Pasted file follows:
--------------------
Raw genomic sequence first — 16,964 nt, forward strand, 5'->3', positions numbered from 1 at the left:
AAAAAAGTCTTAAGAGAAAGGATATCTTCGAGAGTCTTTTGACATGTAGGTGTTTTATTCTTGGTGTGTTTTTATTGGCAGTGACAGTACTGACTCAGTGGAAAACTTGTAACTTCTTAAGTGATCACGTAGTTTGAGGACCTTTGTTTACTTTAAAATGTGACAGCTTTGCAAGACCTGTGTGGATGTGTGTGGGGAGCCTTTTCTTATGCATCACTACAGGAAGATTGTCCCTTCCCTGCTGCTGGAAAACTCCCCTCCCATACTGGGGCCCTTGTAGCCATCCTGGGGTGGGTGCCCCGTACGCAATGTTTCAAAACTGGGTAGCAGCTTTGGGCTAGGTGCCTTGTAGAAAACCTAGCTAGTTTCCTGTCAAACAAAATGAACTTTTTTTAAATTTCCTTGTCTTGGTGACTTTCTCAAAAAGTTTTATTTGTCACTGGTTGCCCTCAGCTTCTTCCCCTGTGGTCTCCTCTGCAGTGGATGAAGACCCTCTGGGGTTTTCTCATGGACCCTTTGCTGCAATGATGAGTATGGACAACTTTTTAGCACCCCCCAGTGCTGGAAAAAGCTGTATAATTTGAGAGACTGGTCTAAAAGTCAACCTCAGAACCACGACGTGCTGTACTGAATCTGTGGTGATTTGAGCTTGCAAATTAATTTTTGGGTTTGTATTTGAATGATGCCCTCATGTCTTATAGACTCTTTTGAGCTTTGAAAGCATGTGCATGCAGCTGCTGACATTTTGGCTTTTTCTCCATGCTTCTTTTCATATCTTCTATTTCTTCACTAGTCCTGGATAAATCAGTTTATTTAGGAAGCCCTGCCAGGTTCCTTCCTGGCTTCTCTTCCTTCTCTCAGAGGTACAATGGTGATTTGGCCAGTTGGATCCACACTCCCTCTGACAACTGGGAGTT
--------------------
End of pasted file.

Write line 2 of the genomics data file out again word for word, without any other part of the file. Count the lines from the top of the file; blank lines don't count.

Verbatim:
AAAAAAGTCTTAAGAGAAAGGATATCTTCGAGAGTCTTTTGACATGTAGGTGTTTTATTCTTGGTGTGTTTTTATTGGCAGTGACAGTACTGACTCAGTGGAAAACTTGTAACTTCTTAAGTGATCACGTAGTTTGAGGACCTTTGTTTACTTTAAAATGTGACAGCTTTGCAAGACCTGTGTGGATGTGTGTGGGGAGCCTTTTCTTATGCATCACTACAGGAAGATTGTCCCTTCCCTGCTGCTGGAAAACTCCCCTCCCATACTGGGGCCCTTGTAGCCATCCTGGGGTGGGTGCCCCGTACGCAATGTTTCAAAACTGGGTAGCAGCTTTGGGCTAGGTGCCTTGTAGAAAACCTAGCTAGTTTCCTGTCAAACAAAATGAACTTTTTTTAAATTTCCTTGTCTTGGTGACTTTCTCAAAAAGTTTTATTTGTCACTGGTTGCCCTCAGCTTCTTCCCCTGTGGTCTCCTCTGCAGTGGATGAAGACCCTCTGGGGTTTTCTCATGGACCCTTTGCTGCAATGATGAGTATGGACAACTTTTTAGCACCCCCCAGTGCTGGAAAAAGCTGTATAATTTGAGAGACTGGTCTAAAAGTCAACCTCAGAACCACGACGTGCTGTACTGAATCTGTGGTGATTTGAGCTTGCAAATTAATTTTTGGGTTTGTATTTGAATGATGCCCTCATGTCTTATAGACTCTTTTGAGCTTTGAAAGCATGTGCATGCAGCTGCTGACATTTTGGCTTTTTCTCCATGCTTCTTTTCATATCTTCTATTTCTTCACTAGTCCTGGATAAATCAGTTTATTTAGGAAGCCCTGCCAGGTTCCTTCCTGGCTTCTCTTCCTTCTCTCAGAGGTACAATGGTGATTTGGCCAGTTGGATCCACACTCCCTCTGACAACTGGGAGTT